For example, scientists have had success with experiments involving quantum teleportation, which is the process of "teleporting" very small atoms or molecules from one location to another. These particles never travel; rather, they stop existing in one place and start existing in another, Thaller explained. (It's the quantum information about the object that goes from one place to another.)
"Quantum teleportation, we believe, probably works because every particle in the universe is connected to every other particle by a wormhole — by some sort of tie through space-time that we are only just becoming aware of now," Thaller said. "It is still theoretical at this point, but we believe that our experiments really require that to be true."
Now, scientists are exploring the separation between space and time, Thaller said. "There may be a very deep, underlying, physical connection that we can use to make a warp drive or teleporter. That [idea] is real; it is what is actually going on in modern physics right now."
Additional reporting by Samantha Mathewson, Space.com staff writer, from New York City. Follow Elizabeth Howell @howellspace, or Space.com @Spacedotcom. We're also on Facebook and Google+. Original article on Space.com.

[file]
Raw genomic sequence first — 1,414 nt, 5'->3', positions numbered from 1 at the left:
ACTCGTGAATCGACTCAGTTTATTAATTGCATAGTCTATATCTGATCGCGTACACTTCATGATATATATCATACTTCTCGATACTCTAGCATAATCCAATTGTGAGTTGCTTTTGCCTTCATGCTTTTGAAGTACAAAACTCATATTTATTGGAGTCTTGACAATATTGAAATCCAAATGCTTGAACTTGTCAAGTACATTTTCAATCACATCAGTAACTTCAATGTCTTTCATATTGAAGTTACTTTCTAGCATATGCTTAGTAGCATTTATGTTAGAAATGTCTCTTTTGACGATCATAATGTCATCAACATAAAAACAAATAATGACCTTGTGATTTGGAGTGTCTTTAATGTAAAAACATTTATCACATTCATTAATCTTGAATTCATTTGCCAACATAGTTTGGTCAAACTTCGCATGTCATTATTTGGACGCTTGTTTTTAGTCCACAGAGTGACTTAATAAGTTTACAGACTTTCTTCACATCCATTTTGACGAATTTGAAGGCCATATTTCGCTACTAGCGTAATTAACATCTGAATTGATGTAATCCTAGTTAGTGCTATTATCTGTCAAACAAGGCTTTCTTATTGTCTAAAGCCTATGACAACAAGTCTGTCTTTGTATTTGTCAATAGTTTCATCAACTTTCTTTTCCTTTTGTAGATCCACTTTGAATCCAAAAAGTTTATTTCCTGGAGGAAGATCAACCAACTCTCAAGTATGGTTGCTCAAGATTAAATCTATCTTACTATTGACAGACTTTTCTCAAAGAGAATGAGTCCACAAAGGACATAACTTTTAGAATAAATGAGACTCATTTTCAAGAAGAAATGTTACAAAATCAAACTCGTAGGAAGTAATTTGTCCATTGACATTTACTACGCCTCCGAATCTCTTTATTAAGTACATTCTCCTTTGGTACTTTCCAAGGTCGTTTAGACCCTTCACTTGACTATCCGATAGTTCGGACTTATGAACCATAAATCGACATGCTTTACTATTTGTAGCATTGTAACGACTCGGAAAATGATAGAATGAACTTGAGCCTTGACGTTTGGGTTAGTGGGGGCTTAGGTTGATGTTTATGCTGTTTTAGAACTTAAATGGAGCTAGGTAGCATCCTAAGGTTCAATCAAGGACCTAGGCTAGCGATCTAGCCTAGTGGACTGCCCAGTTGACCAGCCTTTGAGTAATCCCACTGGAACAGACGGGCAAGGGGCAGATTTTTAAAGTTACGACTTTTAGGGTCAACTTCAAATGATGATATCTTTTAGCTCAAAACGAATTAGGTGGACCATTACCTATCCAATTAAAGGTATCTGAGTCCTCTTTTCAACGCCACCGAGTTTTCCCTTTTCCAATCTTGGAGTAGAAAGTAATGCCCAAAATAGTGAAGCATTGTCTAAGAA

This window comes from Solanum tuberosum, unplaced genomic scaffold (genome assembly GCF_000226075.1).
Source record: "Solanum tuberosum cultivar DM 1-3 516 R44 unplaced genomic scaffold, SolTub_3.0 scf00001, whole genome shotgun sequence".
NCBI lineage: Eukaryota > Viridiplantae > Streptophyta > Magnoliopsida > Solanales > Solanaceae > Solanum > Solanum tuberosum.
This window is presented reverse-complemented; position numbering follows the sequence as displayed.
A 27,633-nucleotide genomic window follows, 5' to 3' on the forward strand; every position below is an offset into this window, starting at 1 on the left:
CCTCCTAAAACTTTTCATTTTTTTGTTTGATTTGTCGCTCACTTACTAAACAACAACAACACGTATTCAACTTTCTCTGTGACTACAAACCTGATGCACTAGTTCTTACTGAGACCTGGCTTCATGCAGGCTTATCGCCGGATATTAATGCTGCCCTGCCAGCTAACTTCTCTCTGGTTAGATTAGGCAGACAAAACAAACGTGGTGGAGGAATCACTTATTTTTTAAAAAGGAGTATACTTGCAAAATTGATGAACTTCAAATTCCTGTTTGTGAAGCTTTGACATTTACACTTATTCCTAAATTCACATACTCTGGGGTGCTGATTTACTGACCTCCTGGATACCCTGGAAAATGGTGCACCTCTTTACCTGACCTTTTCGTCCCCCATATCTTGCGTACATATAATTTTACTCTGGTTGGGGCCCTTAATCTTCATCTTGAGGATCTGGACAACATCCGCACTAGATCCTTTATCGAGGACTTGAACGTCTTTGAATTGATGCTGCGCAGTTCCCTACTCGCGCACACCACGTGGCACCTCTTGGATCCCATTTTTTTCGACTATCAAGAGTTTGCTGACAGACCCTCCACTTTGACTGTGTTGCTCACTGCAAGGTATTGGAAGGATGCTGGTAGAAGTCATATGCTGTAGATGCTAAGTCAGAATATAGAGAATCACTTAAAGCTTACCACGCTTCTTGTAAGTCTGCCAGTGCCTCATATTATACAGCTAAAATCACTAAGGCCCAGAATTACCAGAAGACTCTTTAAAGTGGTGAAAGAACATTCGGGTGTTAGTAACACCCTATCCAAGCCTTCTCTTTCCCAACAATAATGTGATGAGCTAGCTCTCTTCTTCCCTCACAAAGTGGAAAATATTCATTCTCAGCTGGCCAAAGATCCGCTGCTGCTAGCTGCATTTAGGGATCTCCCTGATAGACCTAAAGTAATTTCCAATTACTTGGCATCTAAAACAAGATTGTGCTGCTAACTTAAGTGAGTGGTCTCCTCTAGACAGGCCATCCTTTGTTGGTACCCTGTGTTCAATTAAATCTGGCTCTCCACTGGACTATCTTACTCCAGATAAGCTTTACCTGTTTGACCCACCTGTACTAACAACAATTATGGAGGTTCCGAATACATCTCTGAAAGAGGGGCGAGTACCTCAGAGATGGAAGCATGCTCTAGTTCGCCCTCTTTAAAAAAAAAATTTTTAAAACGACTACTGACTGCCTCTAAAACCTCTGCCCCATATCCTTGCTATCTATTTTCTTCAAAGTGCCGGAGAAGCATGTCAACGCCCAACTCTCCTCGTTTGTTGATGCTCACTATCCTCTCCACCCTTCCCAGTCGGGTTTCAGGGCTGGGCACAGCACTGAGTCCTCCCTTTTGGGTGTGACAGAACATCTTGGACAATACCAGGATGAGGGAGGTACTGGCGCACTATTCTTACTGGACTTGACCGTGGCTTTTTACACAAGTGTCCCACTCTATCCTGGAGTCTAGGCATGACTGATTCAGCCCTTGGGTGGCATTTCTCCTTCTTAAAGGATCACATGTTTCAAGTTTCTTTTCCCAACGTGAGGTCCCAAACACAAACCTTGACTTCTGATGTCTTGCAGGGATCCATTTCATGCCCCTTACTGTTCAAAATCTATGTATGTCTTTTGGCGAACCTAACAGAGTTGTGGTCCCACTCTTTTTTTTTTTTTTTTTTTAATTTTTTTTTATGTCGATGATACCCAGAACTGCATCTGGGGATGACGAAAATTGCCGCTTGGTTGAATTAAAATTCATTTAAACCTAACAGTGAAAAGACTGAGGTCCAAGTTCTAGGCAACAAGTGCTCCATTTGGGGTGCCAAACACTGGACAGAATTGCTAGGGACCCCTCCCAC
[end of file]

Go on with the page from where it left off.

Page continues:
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Elizabeth Howell (she/her), Ph.D., is a staff writer in the spaceflight channel since 2022 covering diversity, education and gaming as well. She was contributing writer for Space.com for 10 years before joining full-time. Elizabeth's reporting includes multiple exclusives with the White House and Office of the Vice-President of the United States, an exclusive conversation with aspiring space tourist (and NSYNC bassist) Lance Bass, speaking several times with the International Space Station, witnessing five human spaceflight launches on two continents, flying parabolic, working inside a spacesuit, and participating in a simulated Mars mission. Her latest book, "Why Am I Taller?", is co-written with astronaut Dave Williams. Elizabeth holds a Ph.D. and M.Sc. in Space Studies from the University of North Dakota, a Bachelor of Journalism from Canada's Carleton University and a Bachelor of History from Canada's Athabasca University. Elizabeth is also a post-secondary instructor in communications and science at several institutions since 2015; her experience includes developing and teaching an astronomy course at Canada's Algonquin College (with Indigenous content as well) to more than 1,000 students since 2020. Elizabeth first got interested in space after watching the movie Apollo 13 in 1996, and still wants to be an astronaut someday. Mastodon: https://qoto.org/@howellspace